Monday, January 09, 2012

Jon Huntsman is on track to win the Republican nomination . . . in 2016


Jon Huntsman is a smart man. He has a long list of accomplishments including two terms as governor of Utah and an ambassadorship to China. Huntsman is not a man to do foolish things. If Jon Huntsman was running for the Republican nomination in 2012, then he wouldn't have skipped the Iowa caucuses. But Huntsman is not running for the 2012 nomination, he's is angling for the nomination in 2016.

This primary season has seen most of the top-flight Republicans sit out the race. Jeb Bush, Chris Christie, John Thune, and many other better prepared Republicans decided to stay on the sidelines this year. The actual Republican field this year is a remarkably poor one. Rick Perry simply isn't talented enough to be president. Newt Gingrich has more negative baggage than any other candidate for the presidency with the possible exception of Richard Nixon in 1972. Ron Paul is a fringe character who will never poll above 25%. Mitt Romney is a hopelessly compromised character who has been on both sides of every major issue and who is wildly out of touch with ordinary Americans, but he seems to be the choice of establishment Republicans who are smoothing the way for him. Romney will be the Republican nominee, and Obama will chew him up and spit him out.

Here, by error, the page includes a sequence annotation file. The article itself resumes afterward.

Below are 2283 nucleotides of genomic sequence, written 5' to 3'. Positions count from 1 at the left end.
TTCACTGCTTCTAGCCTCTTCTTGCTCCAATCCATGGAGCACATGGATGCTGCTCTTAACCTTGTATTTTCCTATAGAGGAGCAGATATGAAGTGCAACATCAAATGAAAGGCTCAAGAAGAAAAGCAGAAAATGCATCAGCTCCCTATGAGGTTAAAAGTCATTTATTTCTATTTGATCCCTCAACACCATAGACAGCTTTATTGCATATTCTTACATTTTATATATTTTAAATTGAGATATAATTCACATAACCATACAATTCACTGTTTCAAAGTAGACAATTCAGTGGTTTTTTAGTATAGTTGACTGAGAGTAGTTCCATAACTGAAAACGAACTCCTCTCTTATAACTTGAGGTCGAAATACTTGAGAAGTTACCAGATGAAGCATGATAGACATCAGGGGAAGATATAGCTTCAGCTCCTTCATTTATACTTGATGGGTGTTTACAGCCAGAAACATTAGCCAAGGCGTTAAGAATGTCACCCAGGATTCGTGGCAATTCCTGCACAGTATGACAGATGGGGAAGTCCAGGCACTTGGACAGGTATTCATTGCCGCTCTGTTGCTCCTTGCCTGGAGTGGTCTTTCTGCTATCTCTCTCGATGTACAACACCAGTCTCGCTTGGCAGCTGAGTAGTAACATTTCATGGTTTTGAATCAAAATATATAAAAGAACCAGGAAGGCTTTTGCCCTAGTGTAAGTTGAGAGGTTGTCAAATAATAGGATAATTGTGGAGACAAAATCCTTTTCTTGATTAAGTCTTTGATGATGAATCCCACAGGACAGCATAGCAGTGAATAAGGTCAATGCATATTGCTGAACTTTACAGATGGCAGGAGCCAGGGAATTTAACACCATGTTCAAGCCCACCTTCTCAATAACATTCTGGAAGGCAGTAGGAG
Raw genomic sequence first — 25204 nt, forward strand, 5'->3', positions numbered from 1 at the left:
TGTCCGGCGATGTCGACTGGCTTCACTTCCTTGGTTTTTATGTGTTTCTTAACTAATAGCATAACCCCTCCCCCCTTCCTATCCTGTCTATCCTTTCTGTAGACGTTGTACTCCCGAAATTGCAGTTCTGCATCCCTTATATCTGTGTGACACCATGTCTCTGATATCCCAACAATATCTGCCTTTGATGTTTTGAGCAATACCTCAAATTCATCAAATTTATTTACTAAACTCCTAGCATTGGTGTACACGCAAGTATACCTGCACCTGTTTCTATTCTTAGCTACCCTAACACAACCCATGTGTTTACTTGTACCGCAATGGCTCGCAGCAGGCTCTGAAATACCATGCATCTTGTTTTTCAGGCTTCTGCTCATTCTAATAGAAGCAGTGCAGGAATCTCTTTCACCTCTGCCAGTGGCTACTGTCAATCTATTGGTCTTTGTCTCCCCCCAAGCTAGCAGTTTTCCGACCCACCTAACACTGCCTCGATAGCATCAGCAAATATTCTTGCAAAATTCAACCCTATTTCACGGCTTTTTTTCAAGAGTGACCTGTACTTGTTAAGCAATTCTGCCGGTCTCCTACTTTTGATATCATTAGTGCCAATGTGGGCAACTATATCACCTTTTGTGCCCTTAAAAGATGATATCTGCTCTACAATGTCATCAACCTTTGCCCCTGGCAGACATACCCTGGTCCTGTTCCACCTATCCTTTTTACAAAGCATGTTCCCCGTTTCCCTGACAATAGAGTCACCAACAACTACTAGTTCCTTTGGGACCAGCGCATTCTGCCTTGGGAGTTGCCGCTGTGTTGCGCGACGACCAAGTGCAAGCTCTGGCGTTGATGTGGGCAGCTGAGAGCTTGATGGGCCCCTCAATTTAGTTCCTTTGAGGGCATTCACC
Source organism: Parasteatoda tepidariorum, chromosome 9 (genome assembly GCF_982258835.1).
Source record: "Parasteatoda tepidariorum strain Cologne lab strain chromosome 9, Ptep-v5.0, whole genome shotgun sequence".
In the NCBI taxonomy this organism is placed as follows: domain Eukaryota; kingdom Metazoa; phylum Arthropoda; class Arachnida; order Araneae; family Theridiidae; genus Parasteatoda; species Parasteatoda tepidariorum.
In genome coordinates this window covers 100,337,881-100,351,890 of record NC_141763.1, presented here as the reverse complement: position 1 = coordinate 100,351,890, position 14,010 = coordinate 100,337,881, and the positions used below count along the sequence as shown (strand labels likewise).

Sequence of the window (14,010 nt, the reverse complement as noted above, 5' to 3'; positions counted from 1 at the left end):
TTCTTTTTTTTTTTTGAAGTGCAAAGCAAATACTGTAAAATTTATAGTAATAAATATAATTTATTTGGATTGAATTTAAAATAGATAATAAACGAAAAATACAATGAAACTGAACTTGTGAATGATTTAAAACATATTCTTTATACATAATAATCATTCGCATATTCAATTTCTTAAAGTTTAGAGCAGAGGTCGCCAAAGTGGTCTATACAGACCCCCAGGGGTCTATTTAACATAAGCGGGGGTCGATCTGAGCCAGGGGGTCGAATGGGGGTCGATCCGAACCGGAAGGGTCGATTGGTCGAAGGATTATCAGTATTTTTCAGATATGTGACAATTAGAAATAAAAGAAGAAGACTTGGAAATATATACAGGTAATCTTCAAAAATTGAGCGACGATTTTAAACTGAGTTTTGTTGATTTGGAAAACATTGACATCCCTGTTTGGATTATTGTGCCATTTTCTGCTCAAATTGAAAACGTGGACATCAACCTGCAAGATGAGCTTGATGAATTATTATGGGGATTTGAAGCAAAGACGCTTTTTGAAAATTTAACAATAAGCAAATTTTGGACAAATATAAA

Any intelligent politician, and John Huntsman is an intelligent politician, can look at the current Republican field and see that a victory over Barack Obama in November 2012 is highly unlikely. Eric Cantor has made "Republican" a dirty word in the mouths of many Americans, and Cantor's none-too-subtle attempts to forestall economic recovery seem to have failed. If the Democrats get off their asses and recruit good House candidates, this could be a very bad year for Tea Party Republicans.

Huntsman is not running to win in 2012; the pace of his campaign seems perfectly geared towards winning the Republican nomination in 2016. Huntsman avoided the time and expense necessary to compete in the Iowa caucus which he knew in advance he had no chance of winning and focused instead in New Hampshire where he could make a strong showing and increase name recognition. Realistically there was never any chance that Huntsman campaign would catch fire this year, but by building name recognition in New Hampshire he has made himself into a national figure. He is also learning the same lessons learned by Mitt Romney in 2008 during Romney's first run for the nomination. In 2016 Barack Obama will no longer be a candidate for the presidency. Huntsman will by then have been on the national stage for four years: on news programs and possibly publishing a book to keep his hand in. By the summer of 2015, Huntsman could be perfectly positioned to begin his run for the GOP nomination in 2016.

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